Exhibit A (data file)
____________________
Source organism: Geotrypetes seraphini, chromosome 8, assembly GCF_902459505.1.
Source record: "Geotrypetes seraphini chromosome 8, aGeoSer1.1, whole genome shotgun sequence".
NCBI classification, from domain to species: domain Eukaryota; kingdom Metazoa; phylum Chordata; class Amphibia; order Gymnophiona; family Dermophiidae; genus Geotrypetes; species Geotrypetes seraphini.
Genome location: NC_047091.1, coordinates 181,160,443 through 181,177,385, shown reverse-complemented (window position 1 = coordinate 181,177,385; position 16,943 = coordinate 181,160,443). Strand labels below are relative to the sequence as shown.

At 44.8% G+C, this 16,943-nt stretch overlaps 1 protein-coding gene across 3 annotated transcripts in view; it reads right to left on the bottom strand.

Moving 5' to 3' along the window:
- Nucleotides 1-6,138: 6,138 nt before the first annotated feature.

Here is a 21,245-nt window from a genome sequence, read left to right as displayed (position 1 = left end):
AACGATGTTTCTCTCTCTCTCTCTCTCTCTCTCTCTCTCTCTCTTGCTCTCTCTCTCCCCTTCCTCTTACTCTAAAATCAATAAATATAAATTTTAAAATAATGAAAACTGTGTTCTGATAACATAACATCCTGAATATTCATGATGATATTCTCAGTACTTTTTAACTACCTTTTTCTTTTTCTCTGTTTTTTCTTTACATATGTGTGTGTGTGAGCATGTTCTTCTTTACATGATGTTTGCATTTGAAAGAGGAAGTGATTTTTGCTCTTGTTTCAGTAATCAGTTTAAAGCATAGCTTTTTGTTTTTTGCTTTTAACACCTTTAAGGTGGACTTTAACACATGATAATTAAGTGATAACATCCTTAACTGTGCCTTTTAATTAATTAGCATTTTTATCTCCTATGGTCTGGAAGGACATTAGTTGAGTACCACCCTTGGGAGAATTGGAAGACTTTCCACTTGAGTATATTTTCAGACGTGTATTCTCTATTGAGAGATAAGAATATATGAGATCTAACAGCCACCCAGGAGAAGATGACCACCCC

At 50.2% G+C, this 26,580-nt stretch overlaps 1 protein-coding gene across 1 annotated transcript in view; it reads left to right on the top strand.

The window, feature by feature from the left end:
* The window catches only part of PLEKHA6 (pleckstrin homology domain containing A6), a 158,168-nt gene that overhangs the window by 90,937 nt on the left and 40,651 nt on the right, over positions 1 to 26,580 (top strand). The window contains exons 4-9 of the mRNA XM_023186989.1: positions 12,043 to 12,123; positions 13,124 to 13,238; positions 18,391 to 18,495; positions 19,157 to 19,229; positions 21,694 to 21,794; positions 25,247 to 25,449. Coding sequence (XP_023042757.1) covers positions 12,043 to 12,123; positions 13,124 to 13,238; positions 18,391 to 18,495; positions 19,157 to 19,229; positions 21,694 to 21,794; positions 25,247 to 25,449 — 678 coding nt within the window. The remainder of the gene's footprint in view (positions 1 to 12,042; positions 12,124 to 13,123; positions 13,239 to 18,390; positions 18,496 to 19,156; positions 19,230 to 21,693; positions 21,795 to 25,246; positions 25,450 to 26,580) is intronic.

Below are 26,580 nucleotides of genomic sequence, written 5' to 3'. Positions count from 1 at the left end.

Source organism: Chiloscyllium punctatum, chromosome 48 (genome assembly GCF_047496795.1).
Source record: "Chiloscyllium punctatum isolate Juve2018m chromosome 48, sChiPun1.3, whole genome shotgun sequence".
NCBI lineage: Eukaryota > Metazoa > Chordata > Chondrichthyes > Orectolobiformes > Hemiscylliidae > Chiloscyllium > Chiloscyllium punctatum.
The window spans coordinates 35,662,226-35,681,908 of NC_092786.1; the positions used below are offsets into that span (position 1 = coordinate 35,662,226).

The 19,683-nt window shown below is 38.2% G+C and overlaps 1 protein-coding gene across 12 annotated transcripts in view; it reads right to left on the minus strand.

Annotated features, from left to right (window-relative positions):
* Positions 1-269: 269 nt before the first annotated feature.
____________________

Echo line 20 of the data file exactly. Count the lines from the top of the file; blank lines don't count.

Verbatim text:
* Positions 1-269: 269 nt before the first annotated feature.